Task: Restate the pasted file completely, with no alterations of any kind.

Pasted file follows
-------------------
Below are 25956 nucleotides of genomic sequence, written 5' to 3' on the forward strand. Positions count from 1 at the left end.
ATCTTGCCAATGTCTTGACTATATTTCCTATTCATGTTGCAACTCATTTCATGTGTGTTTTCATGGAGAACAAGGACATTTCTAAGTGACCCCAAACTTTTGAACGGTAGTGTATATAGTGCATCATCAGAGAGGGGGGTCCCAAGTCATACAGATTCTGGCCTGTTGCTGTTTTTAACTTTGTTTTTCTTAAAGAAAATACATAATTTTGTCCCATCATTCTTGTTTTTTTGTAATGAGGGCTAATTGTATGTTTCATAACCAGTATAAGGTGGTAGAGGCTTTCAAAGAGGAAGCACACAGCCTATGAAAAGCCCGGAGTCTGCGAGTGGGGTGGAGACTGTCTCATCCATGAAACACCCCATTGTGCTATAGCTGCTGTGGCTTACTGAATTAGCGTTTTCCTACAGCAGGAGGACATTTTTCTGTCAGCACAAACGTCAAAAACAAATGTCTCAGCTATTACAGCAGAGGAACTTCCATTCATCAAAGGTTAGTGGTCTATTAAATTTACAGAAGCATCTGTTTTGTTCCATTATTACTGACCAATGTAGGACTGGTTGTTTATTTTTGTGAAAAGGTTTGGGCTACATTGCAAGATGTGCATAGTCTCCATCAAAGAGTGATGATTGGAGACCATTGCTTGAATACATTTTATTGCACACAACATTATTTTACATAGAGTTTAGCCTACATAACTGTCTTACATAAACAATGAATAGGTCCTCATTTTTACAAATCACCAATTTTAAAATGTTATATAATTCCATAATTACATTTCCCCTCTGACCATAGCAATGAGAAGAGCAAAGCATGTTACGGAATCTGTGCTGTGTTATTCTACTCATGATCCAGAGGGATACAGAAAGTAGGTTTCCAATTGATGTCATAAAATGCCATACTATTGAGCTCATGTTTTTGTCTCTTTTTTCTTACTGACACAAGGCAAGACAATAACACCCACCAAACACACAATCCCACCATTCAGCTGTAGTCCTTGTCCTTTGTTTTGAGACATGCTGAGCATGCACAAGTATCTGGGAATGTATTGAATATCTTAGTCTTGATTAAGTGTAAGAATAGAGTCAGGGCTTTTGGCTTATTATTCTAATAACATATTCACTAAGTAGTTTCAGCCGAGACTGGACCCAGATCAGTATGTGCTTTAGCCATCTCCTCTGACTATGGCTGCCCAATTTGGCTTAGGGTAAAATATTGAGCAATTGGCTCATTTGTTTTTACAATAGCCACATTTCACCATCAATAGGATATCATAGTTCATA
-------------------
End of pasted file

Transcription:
Below are 25956 nucleotides of genomic sequence, written 5' to 3' on the forward strand. Positions count from 1 at the left end.
ATCTTGCCAATGTCTTGACTATATTTCCTATTCATGTTGCAACTCATTTCATGTGTGTTTTCATGGAGAACAAGGACATTTCTAAGTGACCCCAAACTTTTGAACGGTAGTGTATATAGTGCATCATCAGAGAGGGGGGTCCCAAGTCATACAGATTCTGGCCTGTTGCTGTTTTTAACTTTGTTTTTCTTAAAGAAAATACATAATTTTGTCCCATCATTCTTGTTTTTTTGTAATGAGGGCTAATTGTATGTTTCATAACCAGTATAAGGTGGTAGAGGCTTTCAAAGAGGAAGCACACAGCCTATGAAAAGCCCGGAGTCTGCGAGTGGGGTGGAGACTGTCTCATCCATGAAACACCCCATTGTGCTATAGCTGCTGTGGCTTACTGAATTAGCGTTTTCCTACAGCAGGAGGACATTTTTCTGTCAGCACAAACGTCAAAAACAAATGTCTCAGCTATTACAGCAGAGGAACTTCCATTCATCAAAGGTTAGTGGTCTATTAAATTTACAGAAGCATCTGTTTTGTTCCATTATTACTGACCAATGTAGGACTGGTTGTTTATTTTTGTGAAAAGGTTTGGGCTACATTGCAAGATGTGCATAGTCTCCATCAAAGAGTGATGATTGGAGACCATTGCTTGAATACATTTTATTGCACACAACATTATTTTACATAGAGTTTAGCCTACATAACTGTCTTACATAAACAATGAATAGGTCCTCATTTTTACAAATCACCAATTTTAAAATGTTATATAATTCCATAATTACATTTCCCCTCTGACCATAGCAATGAGAAGAGCAAAGCATGTTACGGAATCTGTGCTGTGTTATTCTACTCATGATCCAGAGGGATACAGAAAGTAGGTTTCCAATTGATGTCATAAAATGCCATACTATTGAGCTCATGTTTTTGTCTCTTTTTTCTTACTGACACAAGGCAAGACAATAACACCCACCAAACACACAATCCCACCATTCAGCTGTAGTCCTTGTCCTTTGTTTTGAGACATGCTGAGCATGCACAAGTATCTGGGAATGTATTGAATATCTTAGTCTTGATTAAGTGTAAGAATAGAGTCAGGGCTTTTGGCTTATTATTCTAATAACATATTCACTAAGTAGTTTCAGCCGAGACTGGACCCAGATCAGTATGTGCTTTAGCCATCTCCTCTGACTATGGCTGCCCAATTTGGCTTAGGGTAAAATATTGAGCAATTGGCTCATTTGTTTTTACAATAGCCACATTTCACCATCAATAGGATATCATAGTTCATA